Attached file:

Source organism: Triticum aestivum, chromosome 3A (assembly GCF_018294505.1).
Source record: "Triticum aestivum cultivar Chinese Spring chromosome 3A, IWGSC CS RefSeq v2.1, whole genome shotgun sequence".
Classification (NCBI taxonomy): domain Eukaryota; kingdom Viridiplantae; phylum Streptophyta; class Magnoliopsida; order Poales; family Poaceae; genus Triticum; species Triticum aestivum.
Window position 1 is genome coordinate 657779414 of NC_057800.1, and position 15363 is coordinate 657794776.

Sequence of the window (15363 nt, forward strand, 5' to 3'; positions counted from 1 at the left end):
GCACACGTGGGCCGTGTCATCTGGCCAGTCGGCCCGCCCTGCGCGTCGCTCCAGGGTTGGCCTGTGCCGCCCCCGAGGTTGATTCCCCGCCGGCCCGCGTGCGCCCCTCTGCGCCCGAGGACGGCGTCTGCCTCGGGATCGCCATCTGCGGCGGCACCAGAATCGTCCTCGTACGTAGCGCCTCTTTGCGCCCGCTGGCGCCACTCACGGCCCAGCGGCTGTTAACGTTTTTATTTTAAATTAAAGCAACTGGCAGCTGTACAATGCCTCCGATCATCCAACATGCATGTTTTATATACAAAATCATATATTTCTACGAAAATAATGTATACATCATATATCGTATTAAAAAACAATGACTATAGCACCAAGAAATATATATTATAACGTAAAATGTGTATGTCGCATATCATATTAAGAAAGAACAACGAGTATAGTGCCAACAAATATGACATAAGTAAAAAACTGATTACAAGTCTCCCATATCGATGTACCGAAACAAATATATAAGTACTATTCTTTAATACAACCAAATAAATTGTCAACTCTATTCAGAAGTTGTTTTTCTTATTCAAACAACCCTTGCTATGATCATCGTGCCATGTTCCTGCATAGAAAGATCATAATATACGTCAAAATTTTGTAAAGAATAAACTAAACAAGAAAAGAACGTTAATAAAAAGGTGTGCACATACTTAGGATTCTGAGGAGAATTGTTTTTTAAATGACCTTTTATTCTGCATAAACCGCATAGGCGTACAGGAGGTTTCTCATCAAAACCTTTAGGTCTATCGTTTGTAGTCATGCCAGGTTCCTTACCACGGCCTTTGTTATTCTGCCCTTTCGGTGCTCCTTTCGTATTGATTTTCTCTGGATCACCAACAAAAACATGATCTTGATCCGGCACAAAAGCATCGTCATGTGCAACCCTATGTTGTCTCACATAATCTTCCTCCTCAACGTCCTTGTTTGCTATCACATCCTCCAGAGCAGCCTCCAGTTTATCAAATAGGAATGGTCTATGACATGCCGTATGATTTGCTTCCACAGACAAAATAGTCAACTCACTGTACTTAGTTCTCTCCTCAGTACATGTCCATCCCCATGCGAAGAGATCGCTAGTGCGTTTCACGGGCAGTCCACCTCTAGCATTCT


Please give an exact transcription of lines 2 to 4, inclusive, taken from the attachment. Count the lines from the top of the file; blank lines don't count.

Source record: "Triticum aestivum cultivar Chinese Spring chromosome 3A, IWGSC CS RefSeq v2.1, whole genome shotgun sequence".
Classification (NCBI taxonomy): domain Eukaryota; kingdom Viridiplantae; phylum Streptophyta; class Magnoliopsida; order Poales; family Poaceae; genus Triticum; species Triticum aestivum.
Window position 1 is genome coordinate 657779414 of NC_057800.1, and position 15363 is coordinate 657794776.